City Government

Chief Responds To Copper Cameras Question

Due to the length of responses about Boise coppers as Chief Mike Masterson takes questions from readers in his last month of service, we will group the responses by topic. The Questions have been gathered in a previous post in the comment section.

Body worn cameras are inevitable. BPD is taking a slow deliberate analysis to make sure we understand the benefits and the unintended consequences. Most, if not all of the agencies who have gone to body worn cameras have not had the experience BoisePD has had with over two decades of recording contacts with its citizens of a law enforcement nature. Yes they provide better openness, transparency and perhaps build trust. ( By the way the Office of the Ombudsman has received 1 citizen complaints in the first half of this year and roughly 5 to date). The initial purchase price could be anywhere from $250-$800k with annual recurring costs for storage exceeding 100k. We are investigating community impact, privacy considerations, impact on sensitive victims, policy and procedure, training, open records parameters, program measures and cost/benefit analysis.

There’s a great deal of emotional response to several high profile police use of force incidents across the country to urge police to act quickly, but what happens when your neighbor files a PRR to get a video of the police interviewing you in your house with the expensive artwork or gun collection in the background which is then shared on social media? Many depts (our size) are now learning of the need to hire three additional people to edit tapes and handle PRR requests. What does the public think about cameras? Many base their initial opinions that being on camera will always happen to someone else and not them but when it happens to them personally they demand privacy. SO, our response is not “no” but “slow.”

Comments & Discussion

Comments are closed for this post.

  1. Cameras: Chief, That’s not much money compared to your big picture. Which leads to another question: What is the size of the BPD total budget compared to the total budget of the city? And where would you cut the budget if forced to do so to buy the cameras? For example, would you cut the free car perc?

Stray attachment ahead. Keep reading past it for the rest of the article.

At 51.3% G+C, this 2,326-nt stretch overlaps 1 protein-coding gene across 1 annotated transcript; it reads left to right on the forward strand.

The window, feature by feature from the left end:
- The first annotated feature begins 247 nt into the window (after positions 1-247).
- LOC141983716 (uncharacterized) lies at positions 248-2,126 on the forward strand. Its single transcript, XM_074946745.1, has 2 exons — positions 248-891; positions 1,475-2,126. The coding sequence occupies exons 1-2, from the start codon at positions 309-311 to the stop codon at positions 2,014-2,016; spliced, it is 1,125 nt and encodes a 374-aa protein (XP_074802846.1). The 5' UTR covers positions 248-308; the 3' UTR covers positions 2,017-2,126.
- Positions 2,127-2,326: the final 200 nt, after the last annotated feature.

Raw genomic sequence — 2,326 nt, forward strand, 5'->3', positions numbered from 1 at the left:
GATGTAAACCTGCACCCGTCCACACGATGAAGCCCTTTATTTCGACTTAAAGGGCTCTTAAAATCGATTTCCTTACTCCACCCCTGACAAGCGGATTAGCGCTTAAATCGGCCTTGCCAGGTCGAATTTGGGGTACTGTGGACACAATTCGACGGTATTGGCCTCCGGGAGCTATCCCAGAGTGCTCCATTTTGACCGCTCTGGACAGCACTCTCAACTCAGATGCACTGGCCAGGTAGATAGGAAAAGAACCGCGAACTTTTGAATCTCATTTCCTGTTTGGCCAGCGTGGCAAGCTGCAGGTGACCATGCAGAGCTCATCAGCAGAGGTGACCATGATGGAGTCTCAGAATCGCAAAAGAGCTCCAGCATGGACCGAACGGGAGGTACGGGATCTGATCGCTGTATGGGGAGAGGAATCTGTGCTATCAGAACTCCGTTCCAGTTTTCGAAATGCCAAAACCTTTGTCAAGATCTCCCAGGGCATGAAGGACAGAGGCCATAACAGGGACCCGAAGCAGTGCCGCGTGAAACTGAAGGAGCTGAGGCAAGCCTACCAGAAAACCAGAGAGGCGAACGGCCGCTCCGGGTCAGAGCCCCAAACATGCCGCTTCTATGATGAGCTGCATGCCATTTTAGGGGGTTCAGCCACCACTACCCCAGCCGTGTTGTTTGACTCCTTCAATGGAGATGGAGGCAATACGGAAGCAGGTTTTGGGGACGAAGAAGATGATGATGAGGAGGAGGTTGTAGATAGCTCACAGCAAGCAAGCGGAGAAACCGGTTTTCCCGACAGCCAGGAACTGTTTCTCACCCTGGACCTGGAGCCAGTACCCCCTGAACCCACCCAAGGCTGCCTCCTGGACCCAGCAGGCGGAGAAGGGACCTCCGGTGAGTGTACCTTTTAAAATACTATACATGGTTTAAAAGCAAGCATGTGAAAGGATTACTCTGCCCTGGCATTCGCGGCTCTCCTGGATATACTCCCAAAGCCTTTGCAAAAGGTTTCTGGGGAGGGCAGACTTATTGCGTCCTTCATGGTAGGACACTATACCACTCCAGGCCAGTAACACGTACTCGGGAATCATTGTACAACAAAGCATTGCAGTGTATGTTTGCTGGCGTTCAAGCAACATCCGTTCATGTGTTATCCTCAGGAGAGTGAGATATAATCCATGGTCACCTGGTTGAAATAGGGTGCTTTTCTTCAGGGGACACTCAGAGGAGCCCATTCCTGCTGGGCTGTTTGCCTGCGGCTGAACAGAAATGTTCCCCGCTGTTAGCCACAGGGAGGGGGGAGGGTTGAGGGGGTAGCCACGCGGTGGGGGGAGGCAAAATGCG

2. Dave Kangas
    Dec 8, 2014, 3:12 pm

    I appreciate the public records response issue. That is an issue to be thought out. There are times when scenes, incidents, interviews really do not belong out in the public domain.

  3. Seems like a state law specific to police cams would be appropriate to have requests made only by attorneys in the discovery process.

    Also seems like this “bridge” should have already been built.

  4. Cameras would eliminate the overt maipulation of audio-only recordings by law enforcement. No more would police begin repeating “stop resisting…stop resisting…stop resisting” and jerking individuals around to create the impression of a struggle that the judge and/or jury thinks was initiated by a combative “subject” as described in self-serving police reports, which prosecutors and judges give too much credibiity. We could REALLY see whether the “subject had glossy and bloodshot eyes…” and whether they REALLY failed field sobriety tests, were distraught/out-of-control, and whatever the hell “acting suspiciously” means.

  5. why are the cops editing the tapes??? not much use having a tape when they make sure you only see what they want seen

    EDITOR NOTE–Don’t believe tapes are “edited.” There may be times when data is “redacted” to protect privacy, juveniles, security etc. Review of data requests has become an industry in itself.

  6. Im not the one who used edit Dave.. the top cop is… It would be great if we did not need this… but… the actions of as you have said a few have put the integrity of the many is serious serious question. Questions that need ALOT of transparency and some outside not beholden supervision. We all know power corrupts, and absolute power corrupts absolutely.

  7. Has the Top copper been gagged by the ultra-liberal mayor or some other factor?

    While we are at it, Ask him if the NSA will be sharing surveillance data with police from the new blimps they are raising over America. Last week’s funding bill made any data collection anywhere on anyone in America completely legal.

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